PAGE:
The crucial point, she argues, is the chain of memory and tradition which makes the individual believer a member of the community. From this point of view, religion is the ideological, symbolic and social device by which individual and collective awareness of belonging to a lineage of believers is created and controlled.
Modern societies, Hervieu–Lé:ger argues, are not more rational than past societies, but rather suffer from a kind of collective amnesia. They are less and less capable of maintaining a living collective ′chain′ of memory as a source of meaning. However, as major religious traditions decline, a range of surrogate memories appears, which also permit the contraction of collective identities. These ′small memories′ are creating an upsurge of ′emotional communities′ and the affirmation of ethno–religions within Europe and elsewhere.
This book will be essential reading for students and scholars of theology, religious studies and sociology.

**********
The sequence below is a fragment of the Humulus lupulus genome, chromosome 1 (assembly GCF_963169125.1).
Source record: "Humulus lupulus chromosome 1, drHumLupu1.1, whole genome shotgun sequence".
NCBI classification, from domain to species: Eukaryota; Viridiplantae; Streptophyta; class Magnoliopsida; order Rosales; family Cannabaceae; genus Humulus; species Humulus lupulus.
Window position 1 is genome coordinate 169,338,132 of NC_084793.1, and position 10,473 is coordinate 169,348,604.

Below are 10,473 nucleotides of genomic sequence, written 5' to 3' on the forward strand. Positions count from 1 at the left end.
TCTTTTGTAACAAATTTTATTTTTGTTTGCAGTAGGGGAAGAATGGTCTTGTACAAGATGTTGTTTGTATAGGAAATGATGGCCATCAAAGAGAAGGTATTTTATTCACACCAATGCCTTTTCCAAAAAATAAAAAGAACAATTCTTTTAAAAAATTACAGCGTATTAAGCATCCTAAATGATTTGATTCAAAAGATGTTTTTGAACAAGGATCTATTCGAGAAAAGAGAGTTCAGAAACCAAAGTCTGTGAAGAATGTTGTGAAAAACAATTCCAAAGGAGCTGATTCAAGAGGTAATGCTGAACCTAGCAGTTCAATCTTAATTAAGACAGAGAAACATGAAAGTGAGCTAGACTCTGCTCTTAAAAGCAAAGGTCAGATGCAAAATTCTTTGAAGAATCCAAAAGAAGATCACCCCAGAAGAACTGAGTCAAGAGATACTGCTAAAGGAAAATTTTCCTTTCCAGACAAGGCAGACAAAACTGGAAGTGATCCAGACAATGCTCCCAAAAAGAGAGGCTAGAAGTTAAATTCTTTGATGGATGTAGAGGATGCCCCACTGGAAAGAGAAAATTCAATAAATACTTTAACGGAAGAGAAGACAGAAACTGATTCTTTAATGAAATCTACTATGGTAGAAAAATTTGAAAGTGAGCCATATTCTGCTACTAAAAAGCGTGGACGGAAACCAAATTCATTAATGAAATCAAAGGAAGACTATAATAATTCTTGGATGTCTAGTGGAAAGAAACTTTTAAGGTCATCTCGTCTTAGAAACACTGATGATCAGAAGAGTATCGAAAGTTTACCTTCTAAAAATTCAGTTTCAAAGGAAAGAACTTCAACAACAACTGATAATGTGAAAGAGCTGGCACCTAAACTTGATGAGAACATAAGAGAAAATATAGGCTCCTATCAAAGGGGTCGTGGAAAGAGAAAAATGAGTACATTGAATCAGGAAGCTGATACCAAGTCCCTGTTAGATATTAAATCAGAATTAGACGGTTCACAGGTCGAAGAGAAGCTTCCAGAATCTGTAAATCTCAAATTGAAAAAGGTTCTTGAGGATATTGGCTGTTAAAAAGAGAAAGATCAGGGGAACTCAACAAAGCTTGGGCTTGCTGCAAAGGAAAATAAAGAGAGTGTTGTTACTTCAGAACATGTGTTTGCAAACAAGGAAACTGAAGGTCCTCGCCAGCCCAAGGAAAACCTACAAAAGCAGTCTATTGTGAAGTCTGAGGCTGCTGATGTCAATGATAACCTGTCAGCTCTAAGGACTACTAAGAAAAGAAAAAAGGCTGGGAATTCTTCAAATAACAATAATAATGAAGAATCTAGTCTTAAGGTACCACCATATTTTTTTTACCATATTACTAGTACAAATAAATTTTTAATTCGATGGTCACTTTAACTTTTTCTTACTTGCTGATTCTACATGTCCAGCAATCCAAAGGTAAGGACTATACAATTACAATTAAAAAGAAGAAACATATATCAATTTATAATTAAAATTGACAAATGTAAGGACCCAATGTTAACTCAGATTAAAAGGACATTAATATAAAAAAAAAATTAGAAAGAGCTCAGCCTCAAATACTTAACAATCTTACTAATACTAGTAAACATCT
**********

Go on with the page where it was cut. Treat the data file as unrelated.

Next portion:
Part I Doubt about the subject matter: .
1. Sociology in opposition to religion? Preliminary considerations.
2. The fragmentation of religion in modern societies.
3. The elusive sacred.
Part II As our fathers believed:.
4. Religion as a way of believing.
5. Questions about tradition.
6. From religions to the religious.
Part III A break in the chain:.
7. Religion deprived of memory.
8. The chain reinvented.
Conclusion: Post–traditional society and the future of religious institutions.
Peter Berger, Director of the Institute for the Study of Economic Culture in Boston
′The author is a noted sociologist of religion in France, and this book is yet another and very valuable, contribution to the growing literature that rejects and moves beyond the older assumption that there is a necessary connection between modernity and secularization.′ First Things
′This is an interesting book that deserves a wider audience if only for its detailed consideration of the relative merits of competing religions.′ American Journal of Sociology